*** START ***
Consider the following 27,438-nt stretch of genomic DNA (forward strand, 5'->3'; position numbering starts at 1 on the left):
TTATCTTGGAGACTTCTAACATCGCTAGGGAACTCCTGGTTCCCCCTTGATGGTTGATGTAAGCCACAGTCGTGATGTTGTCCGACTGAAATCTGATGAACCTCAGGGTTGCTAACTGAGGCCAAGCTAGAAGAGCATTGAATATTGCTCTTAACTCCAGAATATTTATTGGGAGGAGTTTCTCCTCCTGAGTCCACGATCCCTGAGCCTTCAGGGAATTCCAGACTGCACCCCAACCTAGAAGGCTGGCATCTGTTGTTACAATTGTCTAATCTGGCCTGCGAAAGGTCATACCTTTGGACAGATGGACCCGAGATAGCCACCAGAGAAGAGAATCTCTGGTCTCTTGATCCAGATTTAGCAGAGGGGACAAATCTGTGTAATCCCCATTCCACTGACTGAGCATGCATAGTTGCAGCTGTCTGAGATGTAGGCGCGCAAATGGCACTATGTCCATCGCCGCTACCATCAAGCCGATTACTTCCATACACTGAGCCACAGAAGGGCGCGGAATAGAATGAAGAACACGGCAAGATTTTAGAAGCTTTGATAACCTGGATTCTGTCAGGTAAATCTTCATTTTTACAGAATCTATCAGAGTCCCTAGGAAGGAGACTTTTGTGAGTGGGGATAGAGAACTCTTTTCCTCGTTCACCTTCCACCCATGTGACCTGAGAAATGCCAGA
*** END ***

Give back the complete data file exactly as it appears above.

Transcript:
Consider the following 27,438-nt stretch of genomic DNA (forward strand, 5'->3'; position numbering starts at 1 on the left):
TTATCTTGGAGACTTCTAACATCGCTAGGGAACTCCTGGTTCCCCCTTGATGGTTGATGTAAGCCACAGTCGTGATGTTGTCCGACTGAAATCTGATGAACCTCAGGGTTGCTAACTGAGGCCAAGCTAGAAGAGCATTGAATATTGCTCTTAACTCCAGAATATTTATTGGGAGGAGTTTCTCCTCCTGAGTCCACGATCCCTGAGCCTTCAGGGAATTCCAGACTGCACCCCAACCTAGAAGGCTGGCATCTGTTGTTACAATTGTCTAATCTGGCCTGCGAAAGGTCATACCTTTGGACAGATGGACCCGAGATAGCCACCAGAGAAGAGAATCTCTGGTCTCTTGATCCAGATTTAGCAGAGGGGACAAATCTGTGTAATCCCCATTCCACTGACTGAGCATGCATAGTTGCAGCTGTCTGAGATGTAGGCGCGCAAATGGCACTATGTCCATCGCCGCTACCATCAAGCCGATTACTTCCATACACTGAGCCACAGAAGGGCGCGGAATAGAATGAAGAACACGGCAAGATTTTAGAAGCTTTGATAACCTGGATTCTGTCAGGTAAATCTTCATTTTTACAGAATCTATCAGAGTCCCTAGGAAGGAGACTTTTGTGAGTGGGGATAGAGAACTCTTTTCCTCGTTCACCTTCCACCCATGTGACCTGAGAAATGCCAGA